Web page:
( Alla Dreyvitser/The Washington Post, photos/Istock)

Don DeLillo is thinking about death.

Admittedly, that’s not break­ing news. DeLillo has been thinking about death — his, ours, America’s — over the whole span of his extraordinary career. But now, at 79, the author of such modern classics as “White Noise” and “Underworld” has produced his most ­funereal novel.

Zero K,” a slim, grim nightmare in print, opens with a trip halfway around the world. The narrator, a young man named Jeffrey Lockhart, has been summoned to the Convergence, a compound in the desert near the capital of Kyrgyzstan. There he’s greeted by his powerful father, “a man shaped by money,” who has poured his billions into creating a secret facility that’s part laboratory, part mausoleum — “science awash in irrepressible fantasy.” Designed to keep human bodies frozen in cryonic suspension for millennia, the Convergence is the most ambitious life-after-death scheme since the pharaohs built the pyramids.

Jeffrey has arrived just in time to speak with his sick stepmother before her failing body is chilled close to zero degrees Kelvin and encased in a glass tube in hopes of being resurrected after the last trump sounds. “Nothing here is speculative,” Jeffrey’s father says with his typical arrogance. “This place was designed by serious people. . . . It’s real, it’s true, it delivers.”

(Scribner)

This being a DeLillo novel — Disney’s “Frozen” for the hospice crowd — each of those three claims is highly problematic. It’s never clear what’s real, what’s true or what might deliver here in a facility “located at the far margins of plausibility.” We experience this “concentrated lesson in bewilderment” only from Jeffrey’s skeptical point of view. The Convergence feels like a hospital designed by Steven Millhauser: endless, almost identical corridors radiating out in every direction. Looking for his father’s office, Jeffrey chooses a door at random and knocks. When a stranger appears, he apologizes and says, “I must have the wrong door.”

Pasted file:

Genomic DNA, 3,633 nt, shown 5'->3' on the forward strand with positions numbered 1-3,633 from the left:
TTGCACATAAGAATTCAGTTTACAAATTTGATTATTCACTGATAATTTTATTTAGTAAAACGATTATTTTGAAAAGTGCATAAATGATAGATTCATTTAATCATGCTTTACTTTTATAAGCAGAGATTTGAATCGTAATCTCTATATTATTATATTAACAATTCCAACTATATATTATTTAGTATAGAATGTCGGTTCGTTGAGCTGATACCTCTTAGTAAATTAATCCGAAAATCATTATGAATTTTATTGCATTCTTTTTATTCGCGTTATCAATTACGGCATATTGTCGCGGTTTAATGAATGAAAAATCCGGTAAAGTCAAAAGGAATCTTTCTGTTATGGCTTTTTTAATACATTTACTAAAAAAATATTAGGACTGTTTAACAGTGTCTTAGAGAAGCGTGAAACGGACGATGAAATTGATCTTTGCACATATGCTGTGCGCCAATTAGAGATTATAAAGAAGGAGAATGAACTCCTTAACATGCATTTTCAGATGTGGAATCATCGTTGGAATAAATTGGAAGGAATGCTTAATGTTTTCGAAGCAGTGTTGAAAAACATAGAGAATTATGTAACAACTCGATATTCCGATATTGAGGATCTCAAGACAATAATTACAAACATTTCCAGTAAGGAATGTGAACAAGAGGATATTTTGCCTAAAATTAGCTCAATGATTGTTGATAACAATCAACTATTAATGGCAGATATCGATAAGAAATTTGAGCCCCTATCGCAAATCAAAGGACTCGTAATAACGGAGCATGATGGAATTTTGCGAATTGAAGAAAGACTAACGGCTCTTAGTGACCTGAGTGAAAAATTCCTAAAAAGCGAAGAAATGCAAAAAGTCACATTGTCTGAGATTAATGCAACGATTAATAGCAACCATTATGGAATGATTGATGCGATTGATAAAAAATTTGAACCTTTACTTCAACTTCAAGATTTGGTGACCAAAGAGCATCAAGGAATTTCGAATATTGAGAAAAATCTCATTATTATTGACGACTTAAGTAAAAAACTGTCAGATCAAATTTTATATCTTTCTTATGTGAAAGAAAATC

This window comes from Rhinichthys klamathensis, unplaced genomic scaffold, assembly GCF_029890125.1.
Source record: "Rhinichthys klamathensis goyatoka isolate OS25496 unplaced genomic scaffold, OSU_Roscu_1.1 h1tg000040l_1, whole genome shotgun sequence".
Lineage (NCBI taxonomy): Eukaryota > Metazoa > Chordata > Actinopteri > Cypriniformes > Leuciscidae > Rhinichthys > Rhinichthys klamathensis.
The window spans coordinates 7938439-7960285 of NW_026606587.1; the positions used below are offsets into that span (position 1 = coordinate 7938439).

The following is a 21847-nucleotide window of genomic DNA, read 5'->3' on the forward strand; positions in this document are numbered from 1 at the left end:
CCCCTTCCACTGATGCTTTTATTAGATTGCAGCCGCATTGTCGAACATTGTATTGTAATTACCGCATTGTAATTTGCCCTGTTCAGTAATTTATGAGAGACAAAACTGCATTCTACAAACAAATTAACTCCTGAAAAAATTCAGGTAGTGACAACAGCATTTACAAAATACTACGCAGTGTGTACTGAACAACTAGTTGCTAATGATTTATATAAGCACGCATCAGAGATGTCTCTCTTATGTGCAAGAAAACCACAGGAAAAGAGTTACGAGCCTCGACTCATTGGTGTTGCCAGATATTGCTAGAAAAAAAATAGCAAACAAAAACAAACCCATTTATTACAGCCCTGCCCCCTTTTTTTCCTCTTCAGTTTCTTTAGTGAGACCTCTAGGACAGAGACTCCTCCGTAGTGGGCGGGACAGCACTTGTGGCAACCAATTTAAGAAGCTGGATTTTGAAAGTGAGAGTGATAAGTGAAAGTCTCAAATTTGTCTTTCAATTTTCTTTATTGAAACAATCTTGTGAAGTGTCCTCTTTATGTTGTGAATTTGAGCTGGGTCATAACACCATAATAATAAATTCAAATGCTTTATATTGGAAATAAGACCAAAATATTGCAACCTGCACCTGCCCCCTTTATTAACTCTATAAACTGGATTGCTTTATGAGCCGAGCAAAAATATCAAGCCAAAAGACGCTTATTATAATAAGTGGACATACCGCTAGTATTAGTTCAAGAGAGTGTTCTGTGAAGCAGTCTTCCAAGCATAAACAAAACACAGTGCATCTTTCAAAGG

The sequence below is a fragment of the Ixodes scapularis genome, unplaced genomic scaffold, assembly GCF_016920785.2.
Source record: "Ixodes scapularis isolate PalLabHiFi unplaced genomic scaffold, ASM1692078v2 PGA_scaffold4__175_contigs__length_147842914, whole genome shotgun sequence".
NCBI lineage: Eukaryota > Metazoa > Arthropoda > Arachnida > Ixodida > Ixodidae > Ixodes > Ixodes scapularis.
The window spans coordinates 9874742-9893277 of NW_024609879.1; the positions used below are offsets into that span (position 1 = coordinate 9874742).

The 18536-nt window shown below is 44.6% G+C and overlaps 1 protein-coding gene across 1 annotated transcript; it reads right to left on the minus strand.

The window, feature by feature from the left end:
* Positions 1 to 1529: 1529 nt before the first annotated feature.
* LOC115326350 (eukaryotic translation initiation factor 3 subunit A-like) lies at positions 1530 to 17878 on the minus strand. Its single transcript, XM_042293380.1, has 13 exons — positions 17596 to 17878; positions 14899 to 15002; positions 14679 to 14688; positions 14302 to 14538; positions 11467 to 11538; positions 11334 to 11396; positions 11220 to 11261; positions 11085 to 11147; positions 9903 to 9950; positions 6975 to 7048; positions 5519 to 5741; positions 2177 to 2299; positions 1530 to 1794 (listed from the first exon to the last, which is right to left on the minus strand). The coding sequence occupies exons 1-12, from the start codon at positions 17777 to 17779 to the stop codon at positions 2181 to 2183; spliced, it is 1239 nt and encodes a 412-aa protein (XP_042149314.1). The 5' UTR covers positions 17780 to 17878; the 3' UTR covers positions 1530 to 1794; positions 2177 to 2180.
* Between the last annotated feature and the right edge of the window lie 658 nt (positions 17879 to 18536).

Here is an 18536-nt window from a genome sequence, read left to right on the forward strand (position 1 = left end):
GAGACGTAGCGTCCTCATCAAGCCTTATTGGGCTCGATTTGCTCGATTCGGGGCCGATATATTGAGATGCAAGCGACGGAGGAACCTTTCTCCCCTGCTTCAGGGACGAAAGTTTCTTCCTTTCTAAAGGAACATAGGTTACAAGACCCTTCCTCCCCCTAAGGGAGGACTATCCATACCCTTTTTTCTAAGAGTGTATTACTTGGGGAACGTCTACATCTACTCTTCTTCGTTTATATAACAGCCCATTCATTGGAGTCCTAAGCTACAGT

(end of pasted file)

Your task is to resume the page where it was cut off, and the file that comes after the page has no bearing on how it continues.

“They’re all the wrong door,” the man tells him.

As Jeffrey ambles around in this Twilight Zone haze, he encounters other enigmatic characters, particularly an orphic monk who serves as a counselor to the dearly befrozen. And there are satiric set pieces, too, that remind us that DeLillo began as an advertising copywriter: “Die a while, then live forever!” In a conference room, philosophers, biologists, geneticists, ethicists and futurists consider the demands of eternity, led by a set of pale-skinned twins who declare: “We want to stretch the boundaries of what it means to be human — stretch and then surpass. We want to do whatever we are capable of doing in order to alter human thought and bend the energies of civilization.” During a sales pitch to prospective human popsicles, the proponents of the Convergence promise, “Life everlasting belongs to those of breathtaking wealth. . . . It’s no longer a teasing whisper you hear in your sleep. This is real. You can think beyond the godlike touch of fingertip billions. Take the existential leap. Rewrite the sad grim grieving play script of death in the usual manner.”